Rules For Surviving The Mental Health/Illness System

Everybody who has experienced the mental health/illness system from the inside doesn’t have to live their lives according to a script ghost written by NAMI, bio-medical model psychiatry, and pharmaceutical salesmen in cahoots. There is much room available today for anyone refusing to be a toady for the illness industry to have a viable place in the world.

Rule number 1. You don’t have to identify yourself with mental illness.

Nerves are nerves; you learn to deal with them. Social anxiety disorder, generalized anxiety disorder, etc., the minor disorder labels of this sort used to be called neurosis. Most kids are neurotic, it’s called childhood. Taking drugs for nerves is like drinking whiskey to be social. It might help in the short term, but it’s going to mean a real disaster in the long term. We don’t encourage kids to drink, in fact, it’s illegal. Adults with nerves need to lay off the pills if they don’t want to become more nervous.

Major mental illnesses are like minor mental illnesses under a magnifying glass, only if you looked there’d be nothing to see. It just means this person has a bigger problem than a person who has a smaller problem. Schizophrenia, bipolar disorder, and major depression are the clinical names for these disorders. They also go by other names such as chimera, griffon, and phoenix. There isn’t much people can do about them except wait for the smoke to clear.

Rule number 2. Escaping from a mental health facility is not as sick as voluntarily admitting oneself into a mental health facility.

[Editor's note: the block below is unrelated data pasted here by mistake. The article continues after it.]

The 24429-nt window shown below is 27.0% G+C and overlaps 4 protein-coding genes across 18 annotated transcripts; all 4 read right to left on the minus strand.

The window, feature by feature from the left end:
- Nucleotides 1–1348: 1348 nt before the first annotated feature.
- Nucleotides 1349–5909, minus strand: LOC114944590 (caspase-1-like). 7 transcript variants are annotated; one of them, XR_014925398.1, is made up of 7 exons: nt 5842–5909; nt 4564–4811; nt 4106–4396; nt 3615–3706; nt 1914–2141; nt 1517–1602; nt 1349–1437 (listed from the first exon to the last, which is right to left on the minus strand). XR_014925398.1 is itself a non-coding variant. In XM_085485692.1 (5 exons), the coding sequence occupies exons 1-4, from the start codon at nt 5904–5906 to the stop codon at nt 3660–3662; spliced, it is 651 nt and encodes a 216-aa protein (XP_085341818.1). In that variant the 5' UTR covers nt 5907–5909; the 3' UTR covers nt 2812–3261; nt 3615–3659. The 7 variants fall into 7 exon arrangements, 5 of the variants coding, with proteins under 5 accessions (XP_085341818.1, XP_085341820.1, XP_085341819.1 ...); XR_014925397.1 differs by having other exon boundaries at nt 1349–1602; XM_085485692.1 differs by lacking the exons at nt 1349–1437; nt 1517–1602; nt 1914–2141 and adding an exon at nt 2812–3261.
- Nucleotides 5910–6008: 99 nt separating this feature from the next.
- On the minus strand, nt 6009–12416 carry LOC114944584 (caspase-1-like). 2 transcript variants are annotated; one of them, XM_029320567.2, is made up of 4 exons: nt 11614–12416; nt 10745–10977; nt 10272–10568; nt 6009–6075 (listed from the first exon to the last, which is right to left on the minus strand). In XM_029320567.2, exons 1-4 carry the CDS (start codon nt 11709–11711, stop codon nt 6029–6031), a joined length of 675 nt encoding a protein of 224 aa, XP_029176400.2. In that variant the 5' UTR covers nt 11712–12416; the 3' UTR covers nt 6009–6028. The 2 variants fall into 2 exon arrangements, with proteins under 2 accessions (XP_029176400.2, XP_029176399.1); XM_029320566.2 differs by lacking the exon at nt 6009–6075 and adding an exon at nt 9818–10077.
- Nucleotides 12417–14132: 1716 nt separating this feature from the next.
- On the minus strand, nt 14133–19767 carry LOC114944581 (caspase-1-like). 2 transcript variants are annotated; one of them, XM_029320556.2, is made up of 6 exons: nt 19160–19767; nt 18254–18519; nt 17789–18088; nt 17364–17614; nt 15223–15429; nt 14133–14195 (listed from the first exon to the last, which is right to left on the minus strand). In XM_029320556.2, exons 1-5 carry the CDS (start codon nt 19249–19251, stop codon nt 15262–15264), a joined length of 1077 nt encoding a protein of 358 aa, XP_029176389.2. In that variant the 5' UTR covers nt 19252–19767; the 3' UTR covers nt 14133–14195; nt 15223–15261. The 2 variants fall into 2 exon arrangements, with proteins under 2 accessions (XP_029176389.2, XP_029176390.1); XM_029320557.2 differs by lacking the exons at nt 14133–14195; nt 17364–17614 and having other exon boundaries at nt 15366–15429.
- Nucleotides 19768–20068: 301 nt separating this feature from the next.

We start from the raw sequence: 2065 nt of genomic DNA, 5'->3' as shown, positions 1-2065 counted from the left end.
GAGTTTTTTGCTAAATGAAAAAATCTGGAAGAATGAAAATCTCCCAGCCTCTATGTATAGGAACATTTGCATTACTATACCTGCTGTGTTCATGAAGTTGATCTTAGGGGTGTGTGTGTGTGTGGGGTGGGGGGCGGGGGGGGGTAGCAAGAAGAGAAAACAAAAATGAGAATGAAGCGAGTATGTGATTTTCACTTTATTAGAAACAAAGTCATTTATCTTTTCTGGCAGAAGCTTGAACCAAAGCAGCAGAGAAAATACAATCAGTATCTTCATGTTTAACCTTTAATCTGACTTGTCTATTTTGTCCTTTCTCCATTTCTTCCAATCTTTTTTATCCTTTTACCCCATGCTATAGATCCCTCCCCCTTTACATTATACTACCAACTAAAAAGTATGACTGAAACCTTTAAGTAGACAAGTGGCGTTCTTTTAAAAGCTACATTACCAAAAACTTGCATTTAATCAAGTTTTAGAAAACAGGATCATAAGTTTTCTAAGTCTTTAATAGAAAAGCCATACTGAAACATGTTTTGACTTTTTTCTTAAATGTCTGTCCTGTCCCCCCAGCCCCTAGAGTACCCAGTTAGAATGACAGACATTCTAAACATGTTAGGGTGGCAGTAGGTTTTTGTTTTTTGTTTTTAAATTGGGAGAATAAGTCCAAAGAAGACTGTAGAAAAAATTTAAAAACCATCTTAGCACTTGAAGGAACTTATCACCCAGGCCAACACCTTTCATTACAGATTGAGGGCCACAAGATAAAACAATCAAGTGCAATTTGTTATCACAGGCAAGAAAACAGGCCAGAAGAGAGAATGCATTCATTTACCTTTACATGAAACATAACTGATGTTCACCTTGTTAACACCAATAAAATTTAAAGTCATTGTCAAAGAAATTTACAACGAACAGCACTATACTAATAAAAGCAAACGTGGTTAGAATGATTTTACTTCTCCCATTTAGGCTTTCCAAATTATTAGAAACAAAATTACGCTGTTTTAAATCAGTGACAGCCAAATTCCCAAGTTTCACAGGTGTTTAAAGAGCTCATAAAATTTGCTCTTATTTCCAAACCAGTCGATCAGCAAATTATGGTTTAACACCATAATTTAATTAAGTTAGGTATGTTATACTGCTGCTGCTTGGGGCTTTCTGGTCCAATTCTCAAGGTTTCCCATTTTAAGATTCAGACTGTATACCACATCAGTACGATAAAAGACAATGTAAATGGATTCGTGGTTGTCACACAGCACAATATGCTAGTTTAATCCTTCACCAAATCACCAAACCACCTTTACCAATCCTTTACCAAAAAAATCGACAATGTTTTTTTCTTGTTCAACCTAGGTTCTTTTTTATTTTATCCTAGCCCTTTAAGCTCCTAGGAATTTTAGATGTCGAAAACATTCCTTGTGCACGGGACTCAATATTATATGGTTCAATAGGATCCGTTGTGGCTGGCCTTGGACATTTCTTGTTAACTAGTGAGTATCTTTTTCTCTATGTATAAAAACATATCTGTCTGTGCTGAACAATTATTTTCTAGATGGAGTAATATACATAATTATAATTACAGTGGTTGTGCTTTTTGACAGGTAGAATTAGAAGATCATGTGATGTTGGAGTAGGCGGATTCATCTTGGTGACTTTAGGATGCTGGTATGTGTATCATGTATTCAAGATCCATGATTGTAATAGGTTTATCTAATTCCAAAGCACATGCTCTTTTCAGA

Things like mental health treatment should be finite, i.e. they should have a beginning, middle, and an end. The most important aspect of such treatment is the end, not the beginning. When treatment is without end you have what they call a chronic mental patient (or chronic mental health consumer if you prefer). Many doctors, many staff members, and many patients do not understand this very basic fact regarding treatment.

Rule number 3. Poison is not medicine. Don’t take it.

This is where the current mental health treatment paradigm is most messed up. The so called medications most commonly used in the treatment of serious hang ups are not medicinal in the slightest, they are poisonous drugs. Studies have shown mental patients dying on average 25 years younger than the rest of the population due to the use of these poisons. Slow acting poison is still poison. Alright, that’s the body, and it mostly concerns atypical neuroleptic drug use. The original neuroleptic drugs don’t kill the body as fast perhaps, but they certainly do a good job on the brain. Brain shrinkage doesn’t help anyone perform at an optimal level. Brain damage is not the best goal in life to have, miracle cure or no miracle cure.

Rule number 4. Play the game.

This is another version of When In Rome. Psychiatrists and mental health workers are all about torture, only they call it treatment. These guys and gals are idiots, sure, and they are talking a lot of stupid nonsense, right, but they have all the power while you have none. If you want assert your independence in a big way, they will burn you for it. Reason doesn’t go over big with them, only idiocy. You don’t want to disagree with them, even if you disagree with them. They can make life tough for you. Your objective should be discharge from the hospital, and it’s their game, not your game. You must play by their rules. When you are released into your own space you can go crazy as you please. (In a fine and secluded place, well beyond public scrutiny, of course.) There are people who didn’t learn this rule many years ago, when they were first admitted to the hospital, the hospital they haven’t exited yet.